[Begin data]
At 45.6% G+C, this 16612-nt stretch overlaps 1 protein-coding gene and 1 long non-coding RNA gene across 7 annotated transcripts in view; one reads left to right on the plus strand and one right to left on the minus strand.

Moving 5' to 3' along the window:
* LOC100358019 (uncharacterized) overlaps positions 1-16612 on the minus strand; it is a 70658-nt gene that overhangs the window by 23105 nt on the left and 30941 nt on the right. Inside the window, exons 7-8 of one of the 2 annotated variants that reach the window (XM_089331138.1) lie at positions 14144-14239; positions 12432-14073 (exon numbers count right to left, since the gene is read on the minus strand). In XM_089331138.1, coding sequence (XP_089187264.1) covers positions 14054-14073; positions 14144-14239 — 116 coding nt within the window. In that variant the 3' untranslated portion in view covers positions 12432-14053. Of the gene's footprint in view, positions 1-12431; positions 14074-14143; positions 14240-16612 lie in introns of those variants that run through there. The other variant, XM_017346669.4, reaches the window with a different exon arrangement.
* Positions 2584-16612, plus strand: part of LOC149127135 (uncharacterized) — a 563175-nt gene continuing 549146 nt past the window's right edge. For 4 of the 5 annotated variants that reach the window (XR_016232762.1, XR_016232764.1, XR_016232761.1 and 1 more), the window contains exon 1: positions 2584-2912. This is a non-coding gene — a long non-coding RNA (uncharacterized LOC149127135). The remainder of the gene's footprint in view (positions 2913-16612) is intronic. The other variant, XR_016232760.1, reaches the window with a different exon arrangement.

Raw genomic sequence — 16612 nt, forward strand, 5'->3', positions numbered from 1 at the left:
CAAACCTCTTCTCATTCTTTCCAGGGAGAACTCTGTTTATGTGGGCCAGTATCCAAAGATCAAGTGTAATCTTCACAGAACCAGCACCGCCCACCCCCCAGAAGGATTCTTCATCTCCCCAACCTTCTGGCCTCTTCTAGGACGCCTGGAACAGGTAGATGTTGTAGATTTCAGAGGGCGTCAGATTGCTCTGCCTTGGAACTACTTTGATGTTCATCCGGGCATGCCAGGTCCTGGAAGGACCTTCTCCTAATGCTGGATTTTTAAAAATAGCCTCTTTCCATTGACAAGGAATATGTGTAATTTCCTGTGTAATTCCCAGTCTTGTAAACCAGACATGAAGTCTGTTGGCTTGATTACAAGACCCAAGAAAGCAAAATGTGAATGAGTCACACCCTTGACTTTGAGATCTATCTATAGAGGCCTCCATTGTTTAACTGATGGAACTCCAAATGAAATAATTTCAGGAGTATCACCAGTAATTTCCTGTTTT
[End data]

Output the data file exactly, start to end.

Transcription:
At 45.6% G+C, this 16612-nt stretch overlaps 1 protein-coding gene and 1 long non-coding RNA gene across 7 annotated transcripts in view; one reads left to right on the plus strand and one right to left on the minus strand.

Moving 5' to 3' along the window:
* LOC100358019 (uncharacterized) overlaps positions 1-16612 on the minus strand; it is a 70658-nt gene that overhangs the window by 23105 nt on the left and 30941 nt on the right. Inside the window, exons 7-8 of one of the 2 annotated variants that reach the window (XM_089331138.1) lie at positions 14144-14239; positions 12432-14073 (exon numbers count right to left, since the gene is read on the minus strand). In XM_089331138.1, coding sequence (XP_089187264.1) covers positions 14054-14073; positions 14144-14239 — 116 coding nt within the window. In that variant the 3' untranslated portion in view covers positions 12432-14053. Of the gene's footprint in view, positions 1-12431; positions 14074-14143; positions 14240-16612 lie in introns of those variants that run through there. The other variant, XM_017346669.4, reaches the window with a different exon arrangement.
* Positions 2584-16612, plus strand: part of LOC149127135 (uncharacterized) — a 563175-nt gene continuing 549146 nt past the window's right edge. For 4 of the 5 annotated variants that reach the window (XR_016232762.1, XR_016232764.1, XR_016232761.1 and 1 more), the window contains exon 1: positions 2584-2912. This is a non-coding gene — a long non-coding RNA (uncharacterized LOC149127135). The remainder of the gene's footprint in view (positions 2913-16612) is intronic. The other variant, XR_016232760.1, reaches the window with a different exon arrangement.

Raw genomic sequence — 16612 nt, forward strand, 5'->3', positions numbered from 1 at the left:
CAAACCTCTTCTCATTCTTTCCAGGGAGAACTCTGTTTATGTGGGCCAGTATCCAAAGATCAAGTGTAATCTTCACAGAACCAGCACCGCCCACCCCCCAGAAGGATTCTTCATCTCCCCAACCTTCTGGCCTCTTCTAGGACGCCTGGAACAGGTAGATGTTGTAGATTTCAGAGGGCGTCAGATTGCTCTGCCTTGGAACTACTTTGATGTTCATCCGGGCATGCCAGGTCCTGGAAGGACCTTCTCCTAATGCTGGATTTTTAAAAATAGCCTCTTTCCATTGACAAGGAATATGTGTAATTTCCTGTGTAATTCCCAGTCTTGTAAACCAGACATGAAGTCTGTTGGCTTGATTACAAGACCCAAGAAAGCAAAATGTGAATGAGTCACACCCTTGACTTTGAGATCTATCTATAGAGGCCTCCATTGTTTAACTGATGGAACTCCAAATGAAATAATTTCAGGAGTATCACCAGTAATTTCCTGTTTT